Species delimitation, hybridization and possible apomixis in a rapid radiation of Western Australian Leptospermum (Myrtaceae)

Research output: Contribution to journalArticlepeer-review

1 Citation (Web of Science)

Abstract

Species delimitation is challenging in rapid radiations because the typical markers of speciation are often obscured. Here, we use comprehensive sampling and genome-wide single nucleotide polymorphisms to assess species boundaries in a radiation of nine morphologically similar Leptospermum taxa that failed to be discriminated in previous phylogenomic analyses. Our data recovered clear separation of L. maxwellii, L. sericeum and L. inelegans as currently circumscribed. A phrase-named taxon, Leptospermum. sp. Peak Charles/Norseman, was not distinct from L. incanum, and we recommend their synonymization. Another pair, L. nitens and L. roei, were also indistinct and differ by a single morphological character that also varies in L. inelegans without taxonomic recognition. We recommend synonymization of L. nitens and L. roei and consistent treatment of this character as a non-diagnostic, variable trait. Difficulty arose in discriminating L. erubescens and L. oligandrum; we make three suggestions and recommend further morphological investigation to determine the most appropriate taxonomic outcome. As expected, hybridization was common across the complex, but, unexpectedly, many individual plants were genetically identical within, and sometimes between, populations of most species. We hypothesize that this is due to apomixis. Overall, this study demonstrates the value of population genomics in the integrative taxonomy toolbox for disentangling species in rapid radiations, while also offering insight to the evolution of this poorly known group of Australian Leptospermum.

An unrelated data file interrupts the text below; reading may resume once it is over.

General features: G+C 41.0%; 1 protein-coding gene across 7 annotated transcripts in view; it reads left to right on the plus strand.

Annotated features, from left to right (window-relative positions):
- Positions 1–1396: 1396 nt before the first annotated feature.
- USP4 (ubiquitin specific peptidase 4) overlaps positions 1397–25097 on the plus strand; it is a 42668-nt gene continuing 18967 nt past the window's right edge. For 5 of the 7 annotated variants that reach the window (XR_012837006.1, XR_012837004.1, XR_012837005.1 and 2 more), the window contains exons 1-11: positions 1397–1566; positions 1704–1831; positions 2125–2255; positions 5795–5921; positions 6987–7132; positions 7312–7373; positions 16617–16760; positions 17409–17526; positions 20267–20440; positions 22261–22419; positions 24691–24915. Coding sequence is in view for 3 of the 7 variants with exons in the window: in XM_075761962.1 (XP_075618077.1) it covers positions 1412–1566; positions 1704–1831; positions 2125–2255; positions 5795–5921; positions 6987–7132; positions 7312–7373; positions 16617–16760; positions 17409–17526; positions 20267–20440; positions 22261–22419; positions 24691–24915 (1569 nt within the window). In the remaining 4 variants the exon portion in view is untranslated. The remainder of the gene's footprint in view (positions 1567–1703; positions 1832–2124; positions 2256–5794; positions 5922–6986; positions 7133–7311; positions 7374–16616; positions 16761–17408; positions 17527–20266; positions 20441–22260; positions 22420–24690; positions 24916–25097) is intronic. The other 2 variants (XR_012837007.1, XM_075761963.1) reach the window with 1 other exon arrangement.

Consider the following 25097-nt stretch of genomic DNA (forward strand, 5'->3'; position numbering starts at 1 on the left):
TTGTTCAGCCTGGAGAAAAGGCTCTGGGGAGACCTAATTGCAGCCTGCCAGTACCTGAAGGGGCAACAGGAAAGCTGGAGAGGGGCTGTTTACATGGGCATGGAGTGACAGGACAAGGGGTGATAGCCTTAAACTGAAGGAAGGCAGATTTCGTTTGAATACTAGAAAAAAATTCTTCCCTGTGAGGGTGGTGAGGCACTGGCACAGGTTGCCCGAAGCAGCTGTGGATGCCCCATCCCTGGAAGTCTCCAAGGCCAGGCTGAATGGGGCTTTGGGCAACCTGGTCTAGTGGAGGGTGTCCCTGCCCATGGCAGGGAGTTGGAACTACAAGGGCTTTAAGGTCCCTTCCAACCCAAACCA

Original languageEnglish
Number of pages17
JournalBotanical Journal of the Linnean Society
DOIs
Publication statusE-pub ahead of print - 20 Apr 2022

Fingerprint

Dive into the research topics of 'Species delimitation, hybridization and possible apomixis in a rapid radiation of Western Australian Leptospermum (Myrtaceae)'. Together they form a unique fingerprint.

Cite this